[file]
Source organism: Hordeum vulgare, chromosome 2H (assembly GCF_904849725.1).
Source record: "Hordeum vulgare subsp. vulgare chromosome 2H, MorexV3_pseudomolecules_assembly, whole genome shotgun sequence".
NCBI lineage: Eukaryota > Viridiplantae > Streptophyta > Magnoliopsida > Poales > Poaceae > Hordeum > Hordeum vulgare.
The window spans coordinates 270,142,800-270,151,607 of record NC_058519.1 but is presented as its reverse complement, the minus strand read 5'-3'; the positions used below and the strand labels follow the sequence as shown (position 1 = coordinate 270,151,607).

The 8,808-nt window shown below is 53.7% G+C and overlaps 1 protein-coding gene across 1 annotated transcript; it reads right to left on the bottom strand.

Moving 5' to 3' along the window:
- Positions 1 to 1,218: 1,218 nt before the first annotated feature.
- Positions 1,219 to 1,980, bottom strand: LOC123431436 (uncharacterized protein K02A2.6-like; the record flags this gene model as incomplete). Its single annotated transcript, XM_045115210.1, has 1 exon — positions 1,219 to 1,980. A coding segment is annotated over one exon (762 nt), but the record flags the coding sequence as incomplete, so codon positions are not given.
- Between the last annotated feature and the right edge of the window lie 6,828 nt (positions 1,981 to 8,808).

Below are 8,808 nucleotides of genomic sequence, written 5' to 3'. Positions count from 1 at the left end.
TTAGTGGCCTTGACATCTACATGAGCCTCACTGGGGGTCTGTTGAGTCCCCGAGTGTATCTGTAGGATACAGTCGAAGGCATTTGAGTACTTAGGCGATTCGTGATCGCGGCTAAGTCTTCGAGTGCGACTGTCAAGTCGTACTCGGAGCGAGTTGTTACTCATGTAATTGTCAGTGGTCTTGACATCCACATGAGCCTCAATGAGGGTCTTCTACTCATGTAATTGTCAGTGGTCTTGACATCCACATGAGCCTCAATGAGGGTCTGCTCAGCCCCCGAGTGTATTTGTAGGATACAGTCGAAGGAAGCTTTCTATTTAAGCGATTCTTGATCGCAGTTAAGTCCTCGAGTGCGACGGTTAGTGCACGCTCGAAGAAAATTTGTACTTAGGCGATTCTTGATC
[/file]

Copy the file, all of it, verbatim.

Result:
Source organism: Hordeum vulgare, chromosome 2H (assembly GCF_904849725.1).
Source record: "Hordeum vulgare subsp. vulgare chromosome 2H, MorexV3_pseudomolecules_assembly, whole genome shotgun sequence".
NCBI lineage: Eukaryota > Viridiplantae > Streptophyta > Magnoliopsida > Poales > Poaceae > Hordeum > Hordeum vulgare.
The window spans coordinates 270,142,800-270,151,607 of record NC_058519.1 but is presented as its reverse complement, the minus strand read 5'-3'; the positions used below and the strand labels follow the sequence as shown (position 1 = coordinate 270,151,607).

The 8,808-nt window shown below is 53.7% G+C and overlaps 1 protein-coding gene across 1 annotated transcript; it reads right to left on the bottom strand.

Moving 5' to 3' along the window:
- Positions 1 to 1,218: 1,218 nt before the first annotated feature.
- Positions 1,219 to 1,980, bottom strand: LOC123431436 (uncharacterized protein K02A2.6-like; the record flags this gene model as incomplete). Its single annotated transcript, XM_045115210.1, has 1 exon — positions 1,219 to 1,980. A coding segment is annotated over one exon (762 nt), but the record flags the coding sequence as incomplete, so codon positions are not given.
- Between the last annotated feature and the right edge of the window lie 6,828 nt (positions 1,981 to 8,808).

Below are 8,808 nucleotides of genomic sequence, written 5' to 3'. Positions count from 1 at the left end.
TTAGTGGCCTTGACATCTACATGAGCCTCACTGGGGGTCTGTTGAGTCCCCGAGTGTATCTGTAGGATACAGTCGAAGGCATTTGAGTACTTAGGCGATTCGTGATCGCGGCTAAGTCTTCGAGTGCGACTGTCAAGTCGTACTCGGAGCGAGTTGTTACTCATGTAATTGTCAGTGGTCTTGACATCCACATGAGCCTCAATGAGGGTCTTCTACTCATGTAATTGTCAGTGGTCTTGACATCCACATGAGCCTCAATGAGGGTCTGCTCAGCCCCCGAGTGTATTTGTAGGATACAGTCGAAGGAAGCTTTCTATTTAAGCGATTCTTGATCGCAGTTAAGTCCTCGAGTGCGACGGTTAGTGCACGCTCGAAGAAAATTTGTACTTAGGCGATTCTTGATC